On the His Dark Materials trilogy
A Short History of Hell and the Crabby Old God Who Sends You There
We discovered Hell 6,000 years ago. At that time it was called kur-nu-gi-a, the Land of No Return, but it was Hell all right. The dead lived in darkness, fed on clay, and were “clothed like birds with wings”–presumably that means feathers–according to the ancient histories of the world’s first civilization (Budge).
The world’s first civilization sprang up in what’s now southern Iraq, an area of the Middle East often referred to as the Fertile Crescent. It was a pleasant place to live: sunny, warm, and (since we’d now invented farming) with enough food for everyone. Dying was a change for the worse that left most people bitter. Those who managed to get out of Hell–fortunately very few by all accounts–expressed their resentment by eating the living.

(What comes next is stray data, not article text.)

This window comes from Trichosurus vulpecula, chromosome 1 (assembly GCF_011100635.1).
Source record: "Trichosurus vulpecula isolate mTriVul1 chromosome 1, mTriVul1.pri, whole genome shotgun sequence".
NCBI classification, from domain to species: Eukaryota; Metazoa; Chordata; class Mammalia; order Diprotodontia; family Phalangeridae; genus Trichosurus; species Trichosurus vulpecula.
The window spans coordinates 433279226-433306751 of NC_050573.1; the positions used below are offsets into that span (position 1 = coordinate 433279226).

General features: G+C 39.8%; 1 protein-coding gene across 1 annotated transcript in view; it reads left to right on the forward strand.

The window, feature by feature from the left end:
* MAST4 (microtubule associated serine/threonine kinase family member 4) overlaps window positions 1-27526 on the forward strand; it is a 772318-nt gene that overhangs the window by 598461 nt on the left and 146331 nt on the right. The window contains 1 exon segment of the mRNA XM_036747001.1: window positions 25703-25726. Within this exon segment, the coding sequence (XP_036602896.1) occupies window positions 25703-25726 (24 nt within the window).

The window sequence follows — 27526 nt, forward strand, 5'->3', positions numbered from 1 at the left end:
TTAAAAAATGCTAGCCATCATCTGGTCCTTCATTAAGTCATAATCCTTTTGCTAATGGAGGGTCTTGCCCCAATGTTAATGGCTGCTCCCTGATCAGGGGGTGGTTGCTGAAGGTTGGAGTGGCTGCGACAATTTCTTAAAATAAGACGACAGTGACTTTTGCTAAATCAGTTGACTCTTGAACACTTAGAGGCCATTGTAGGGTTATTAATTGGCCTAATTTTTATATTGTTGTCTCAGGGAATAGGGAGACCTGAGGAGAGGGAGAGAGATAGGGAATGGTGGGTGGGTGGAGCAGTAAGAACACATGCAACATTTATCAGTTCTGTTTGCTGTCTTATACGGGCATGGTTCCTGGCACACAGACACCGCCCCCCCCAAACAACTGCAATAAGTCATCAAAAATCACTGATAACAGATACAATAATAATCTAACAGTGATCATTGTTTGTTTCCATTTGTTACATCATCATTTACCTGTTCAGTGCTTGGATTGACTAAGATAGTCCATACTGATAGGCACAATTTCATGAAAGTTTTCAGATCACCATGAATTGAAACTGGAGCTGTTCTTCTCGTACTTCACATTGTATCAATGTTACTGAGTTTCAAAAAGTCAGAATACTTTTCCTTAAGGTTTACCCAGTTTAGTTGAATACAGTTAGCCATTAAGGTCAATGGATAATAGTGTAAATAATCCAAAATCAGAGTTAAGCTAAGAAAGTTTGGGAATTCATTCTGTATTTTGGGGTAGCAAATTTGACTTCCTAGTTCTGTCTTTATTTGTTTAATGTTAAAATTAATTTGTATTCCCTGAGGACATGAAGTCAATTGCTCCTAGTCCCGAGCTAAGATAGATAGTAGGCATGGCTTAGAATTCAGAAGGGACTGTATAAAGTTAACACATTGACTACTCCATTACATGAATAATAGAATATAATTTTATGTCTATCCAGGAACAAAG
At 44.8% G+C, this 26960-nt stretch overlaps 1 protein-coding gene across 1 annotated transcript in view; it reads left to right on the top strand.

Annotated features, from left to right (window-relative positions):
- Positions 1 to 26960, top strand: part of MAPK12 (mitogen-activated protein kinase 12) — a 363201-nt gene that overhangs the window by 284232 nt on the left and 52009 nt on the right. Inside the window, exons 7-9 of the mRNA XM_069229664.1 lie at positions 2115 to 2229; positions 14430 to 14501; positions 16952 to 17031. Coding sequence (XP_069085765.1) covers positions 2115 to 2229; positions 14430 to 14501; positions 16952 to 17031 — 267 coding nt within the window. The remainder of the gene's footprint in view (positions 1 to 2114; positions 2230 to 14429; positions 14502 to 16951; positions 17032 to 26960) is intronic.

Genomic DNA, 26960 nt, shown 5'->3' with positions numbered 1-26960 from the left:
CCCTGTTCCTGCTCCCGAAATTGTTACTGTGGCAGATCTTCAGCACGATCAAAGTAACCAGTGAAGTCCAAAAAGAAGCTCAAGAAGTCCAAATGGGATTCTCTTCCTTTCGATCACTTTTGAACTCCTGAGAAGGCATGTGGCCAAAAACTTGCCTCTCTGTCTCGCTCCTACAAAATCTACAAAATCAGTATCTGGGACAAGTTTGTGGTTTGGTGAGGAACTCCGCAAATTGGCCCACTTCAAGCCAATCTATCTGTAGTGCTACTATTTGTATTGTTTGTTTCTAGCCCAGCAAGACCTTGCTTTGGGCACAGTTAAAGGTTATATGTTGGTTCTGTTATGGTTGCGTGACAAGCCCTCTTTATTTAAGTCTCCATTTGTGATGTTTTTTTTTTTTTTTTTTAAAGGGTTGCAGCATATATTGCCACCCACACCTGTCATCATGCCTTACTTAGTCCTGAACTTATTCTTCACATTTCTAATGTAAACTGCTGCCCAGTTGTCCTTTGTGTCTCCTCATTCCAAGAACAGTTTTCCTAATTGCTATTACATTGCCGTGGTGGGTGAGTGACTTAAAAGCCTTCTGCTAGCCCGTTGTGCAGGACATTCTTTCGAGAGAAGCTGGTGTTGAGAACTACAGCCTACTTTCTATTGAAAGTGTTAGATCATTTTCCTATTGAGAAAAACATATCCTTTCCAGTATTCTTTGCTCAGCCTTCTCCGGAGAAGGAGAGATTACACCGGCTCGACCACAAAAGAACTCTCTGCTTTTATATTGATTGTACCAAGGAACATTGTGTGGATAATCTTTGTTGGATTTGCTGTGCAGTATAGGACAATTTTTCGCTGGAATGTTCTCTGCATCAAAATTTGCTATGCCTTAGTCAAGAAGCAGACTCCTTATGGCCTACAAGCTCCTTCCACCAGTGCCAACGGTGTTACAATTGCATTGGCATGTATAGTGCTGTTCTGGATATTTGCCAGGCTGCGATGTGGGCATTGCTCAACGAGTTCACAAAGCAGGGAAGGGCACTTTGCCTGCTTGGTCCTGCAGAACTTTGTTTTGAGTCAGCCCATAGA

Once it occurs to you, Hell is one of those ideas that’s very hard to shift. Certainly it hadn’t shifted much by the time the Greek civilization arose. By then we’d decided Hell was a gloomy underworld populated by insubstantial shades with nothing much to do except pine for the good old days. Essentially, the same idea was prevalent in Ancient Rome: Hell was a gloomy shadow-land reached by a one-way crossing of the River Styx.
The old Norsemen were the first to call this miserable realm Hell–or, more accurately, Hel, after its miserable ruler. Same old place (a gloomy, subterranean hall inhabited by shivering, shadowy Specters), but by now we were adding some of the more interesting details. The roof of the hall was made …